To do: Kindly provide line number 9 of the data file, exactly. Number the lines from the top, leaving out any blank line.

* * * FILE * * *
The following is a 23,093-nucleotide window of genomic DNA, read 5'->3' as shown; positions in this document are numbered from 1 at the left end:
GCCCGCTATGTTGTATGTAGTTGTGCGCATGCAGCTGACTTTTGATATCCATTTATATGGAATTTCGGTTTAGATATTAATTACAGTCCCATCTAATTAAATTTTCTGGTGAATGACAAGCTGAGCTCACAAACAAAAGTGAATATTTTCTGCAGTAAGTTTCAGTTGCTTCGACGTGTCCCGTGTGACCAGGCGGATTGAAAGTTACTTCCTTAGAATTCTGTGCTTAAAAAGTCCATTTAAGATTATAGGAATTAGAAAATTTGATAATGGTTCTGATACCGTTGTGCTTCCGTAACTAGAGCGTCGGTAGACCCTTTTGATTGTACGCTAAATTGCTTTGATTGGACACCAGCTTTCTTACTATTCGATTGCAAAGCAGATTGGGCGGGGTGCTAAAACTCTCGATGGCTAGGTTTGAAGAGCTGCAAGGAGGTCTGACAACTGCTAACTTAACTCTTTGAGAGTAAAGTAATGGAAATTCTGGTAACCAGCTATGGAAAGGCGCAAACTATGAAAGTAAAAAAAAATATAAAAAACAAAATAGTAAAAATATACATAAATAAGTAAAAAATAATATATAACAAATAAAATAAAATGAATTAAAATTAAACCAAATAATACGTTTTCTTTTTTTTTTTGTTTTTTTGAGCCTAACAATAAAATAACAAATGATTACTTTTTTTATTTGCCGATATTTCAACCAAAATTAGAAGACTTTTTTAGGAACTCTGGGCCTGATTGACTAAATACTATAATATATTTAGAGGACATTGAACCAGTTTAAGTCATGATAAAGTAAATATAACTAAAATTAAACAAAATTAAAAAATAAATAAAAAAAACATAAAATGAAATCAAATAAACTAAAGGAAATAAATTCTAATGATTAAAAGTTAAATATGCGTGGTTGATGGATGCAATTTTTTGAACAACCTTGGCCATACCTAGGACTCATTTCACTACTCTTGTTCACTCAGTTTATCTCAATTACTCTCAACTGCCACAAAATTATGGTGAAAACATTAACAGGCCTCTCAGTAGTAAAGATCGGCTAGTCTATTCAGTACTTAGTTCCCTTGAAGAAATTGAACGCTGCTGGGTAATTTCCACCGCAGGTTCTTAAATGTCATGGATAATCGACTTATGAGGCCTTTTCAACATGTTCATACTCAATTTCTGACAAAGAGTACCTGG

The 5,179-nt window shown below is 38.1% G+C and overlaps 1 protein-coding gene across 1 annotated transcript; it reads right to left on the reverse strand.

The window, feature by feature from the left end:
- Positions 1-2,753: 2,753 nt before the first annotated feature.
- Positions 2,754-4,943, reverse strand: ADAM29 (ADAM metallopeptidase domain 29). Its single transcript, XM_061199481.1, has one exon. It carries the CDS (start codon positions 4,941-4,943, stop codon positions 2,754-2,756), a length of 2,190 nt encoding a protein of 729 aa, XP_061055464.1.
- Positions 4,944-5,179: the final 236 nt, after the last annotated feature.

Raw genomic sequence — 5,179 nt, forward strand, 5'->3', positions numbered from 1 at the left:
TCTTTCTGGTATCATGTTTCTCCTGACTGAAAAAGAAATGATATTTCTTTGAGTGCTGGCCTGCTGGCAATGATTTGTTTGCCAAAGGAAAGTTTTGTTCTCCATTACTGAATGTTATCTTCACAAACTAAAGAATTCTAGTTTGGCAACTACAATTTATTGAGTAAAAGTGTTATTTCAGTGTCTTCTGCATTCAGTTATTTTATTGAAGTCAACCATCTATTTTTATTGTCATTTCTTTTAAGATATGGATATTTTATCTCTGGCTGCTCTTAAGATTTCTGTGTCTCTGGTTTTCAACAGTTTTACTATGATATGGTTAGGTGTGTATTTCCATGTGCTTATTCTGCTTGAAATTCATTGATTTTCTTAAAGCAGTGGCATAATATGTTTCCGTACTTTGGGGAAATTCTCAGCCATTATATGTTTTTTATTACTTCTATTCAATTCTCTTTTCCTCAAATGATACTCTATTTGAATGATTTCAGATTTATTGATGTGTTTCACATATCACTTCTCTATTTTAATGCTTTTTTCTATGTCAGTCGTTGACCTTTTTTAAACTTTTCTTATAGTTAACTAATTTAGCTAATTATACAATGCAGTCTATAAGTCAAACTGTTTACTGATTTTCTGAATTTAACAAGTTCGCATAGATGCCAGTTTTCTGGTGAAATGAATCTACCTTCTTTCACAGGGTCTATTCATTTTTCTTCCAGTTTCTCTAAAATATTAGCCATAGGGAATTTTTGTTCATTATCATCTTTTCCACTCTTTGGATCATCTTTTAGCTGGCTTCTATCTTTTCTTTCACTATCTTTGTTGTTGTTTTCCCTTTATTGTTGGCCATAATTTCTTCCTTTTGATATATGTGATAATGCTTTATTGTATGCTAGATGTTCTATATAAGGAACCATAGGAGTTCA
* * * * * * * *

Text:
TCTTTCTGGTATCATGTTTCTCCTGACTGAAAAAGAAATGATATTTCTTTGAGTGCTGGCCTGCTGGCAATGATTTGTTTGCCAAAGGAAAGTTTTGTTCTCCATTACTGAATGTTATCTTCACAAACTAAAGAATTCTAGTTTGGCAACTACAATTTATTGAGTAAAAGTGTTATTTCAGTGTCTTCTGCATTCAGTTATTTTATTGAAGTCAACCATCTATTTTTATTGTCATTTCTTTTAAGATATGGATATTTTATCTCTGGCTGCTCTTAAGATTTCTGTGTCTCTGGTTTTCAACAGTTTTACTATGATATGGTTAGGTGTGTATTTCCATGTGCTTATTCTGCTTGAAATTCATTGATTTTCTTAAAGCAGTGGCATAATATGTTTCCGTACTTTGGGGAAATTCTCAGCCATTATATGTTTTTTATTACTTCTATTCAATTCTCTTTTCCTCAAATGATACTCTATTTGAATGATTTCAGATTTATTGATGTGTTTCACATATCACTTCTCTATTTTAATGCTTTTTTCTATGTCAGTCGTTGACCTTTTTTAAACTTTTCTTATAGTTAACTAATTTAGCTAATTATACAATGCAGTCTATAAGTCAAACTGTTTACTGATTTTCTGAATTTAACAAGTTCGCATAGATGCCAGTTTTCTGGTGAAATGAATCTACCTTCTTTCACAGGGTCTATTCATTTTTCTTCCAGTTTCTCTAAAATATTAGCCATAGGGAATTTTTGTTCATTATCATCTTTTCCACTCTTTGGATCATCTTTTAGCTGGCTTCTATCTTTTCTTTCACTATCTTTGTTGTTGTTTTCCCTTTATTGTTGGCCATAATTTCTTCCTTTTGATATATGTGATAATGCTTTATTGTATGCTAGATGTTCTATATAAGGAACCATAGGAGTTCA